But I believe that the way Zafèm has gone off track is really a novelty, and I just hope that they can make as many people as possible benefit from the beauty.

(So, it seems like you’re drawing all this from your knowledge of bands like Magnum Band and others like Skah Shah. Maybe what makes the difference now is the presence of social networks that didn’t exist in those times. We now feel like we can see more than in previous times.)

I agree with you, Dave. Social networks have certainly helped, but at the same time, they have bad habits, too, such as ruining a product before it’s even released. I believe it’s essential to resist the distortions of social networks and stand up for the project’s quality.

Whether someone loves or doesn’t know what Zafem is, listening to it can’t leave you indifferent.

It means you cannot listen to this album without saying, “Wow!” This album is different. You need to find out what it is because it is entirely different from recent propositions, not to say it’s better than anyone else’s.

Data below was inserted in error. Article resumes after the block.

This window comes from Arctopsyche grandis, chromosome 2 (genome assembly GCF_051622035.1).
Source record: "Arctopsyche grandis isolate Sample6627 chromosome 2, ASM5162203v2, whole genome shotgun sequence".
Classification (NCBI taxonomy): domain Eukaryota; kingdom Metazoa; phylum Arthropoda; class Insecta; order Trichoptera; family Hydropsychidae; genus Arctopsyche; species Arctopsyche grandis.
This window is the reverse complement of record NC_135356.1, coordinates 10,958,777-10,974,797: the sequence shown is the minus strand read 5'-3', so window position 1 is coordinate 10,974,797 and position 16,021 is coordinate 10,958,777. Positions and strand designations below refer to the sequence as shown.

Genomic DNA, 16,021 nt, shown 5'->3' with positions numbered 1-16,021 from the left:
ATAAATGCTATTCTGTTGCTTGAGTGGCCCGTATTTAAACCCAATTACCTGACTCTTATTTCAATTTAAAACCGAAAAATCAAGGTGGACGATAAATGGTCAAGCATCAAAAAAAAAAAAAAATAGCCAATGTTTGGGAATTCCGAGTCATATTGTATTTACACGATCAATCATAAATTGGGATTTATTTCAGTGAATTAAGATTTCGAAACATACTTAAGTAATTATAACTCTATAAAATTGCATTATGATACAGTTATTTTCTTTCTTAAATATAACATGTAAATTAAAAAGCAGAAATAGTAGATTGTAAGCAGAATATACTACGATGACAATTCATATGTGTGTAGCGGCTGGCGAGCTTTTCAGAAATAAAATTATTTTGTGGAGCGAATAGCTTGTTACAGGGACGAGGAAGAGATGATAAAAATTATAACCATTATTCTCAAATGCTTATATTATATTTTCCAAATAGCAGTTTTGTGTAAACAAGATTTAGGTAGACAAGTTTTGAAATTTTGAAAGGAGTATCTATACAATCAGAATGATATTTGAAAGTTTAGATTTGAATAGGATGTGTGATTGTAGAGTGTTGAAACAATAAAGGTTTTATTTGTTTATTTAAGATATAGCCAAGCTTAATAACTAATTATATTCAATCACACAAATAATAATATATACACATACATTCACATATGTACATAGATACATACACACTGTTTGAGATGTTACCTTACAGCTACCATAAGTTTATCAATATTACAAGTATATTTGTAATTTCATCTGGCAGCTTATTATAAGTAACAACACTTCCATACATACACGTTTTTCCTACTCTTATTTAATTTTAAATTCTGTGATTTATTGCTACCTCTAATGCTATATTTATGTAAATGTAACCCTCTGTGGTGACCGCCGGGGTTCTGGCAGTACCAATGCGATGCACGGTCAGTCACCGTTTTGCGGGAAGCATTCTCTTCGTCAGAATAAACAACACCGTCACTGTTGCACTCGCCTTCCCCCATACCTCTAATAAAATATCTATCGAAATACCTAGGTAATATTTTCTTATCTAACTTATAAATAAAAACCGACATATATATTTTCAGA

But here’s an entirely different proposition: It’s purely an artistic proposition that the guys are trying to have commercial success with.

(What do you think makes this album strong technically?)

Technically, what makes the album strong has several elements, and I will tell you how it impressed me.

Of course, as a musician, I appreciate musical powers, but they have a lifespan. The guys’ ideas primarily have a message. You can see a double entendre in their words. You can interpret them politically, erotically, or just humorously.

But at the same time, as elaborate as the music is, it’s also memorable.

Do you know how I see if a song impacts me? If I just listen to the song and remember the chorus of it, the moment I hear people singing the hook, I say, ‘That’s it, the game’s over.’

Once you’ve heard the songs, there are several like that. Of course, there are several songs the guys have made that don’t evoke this. There’s “Ati Sole,” for example, which is a masterpiece.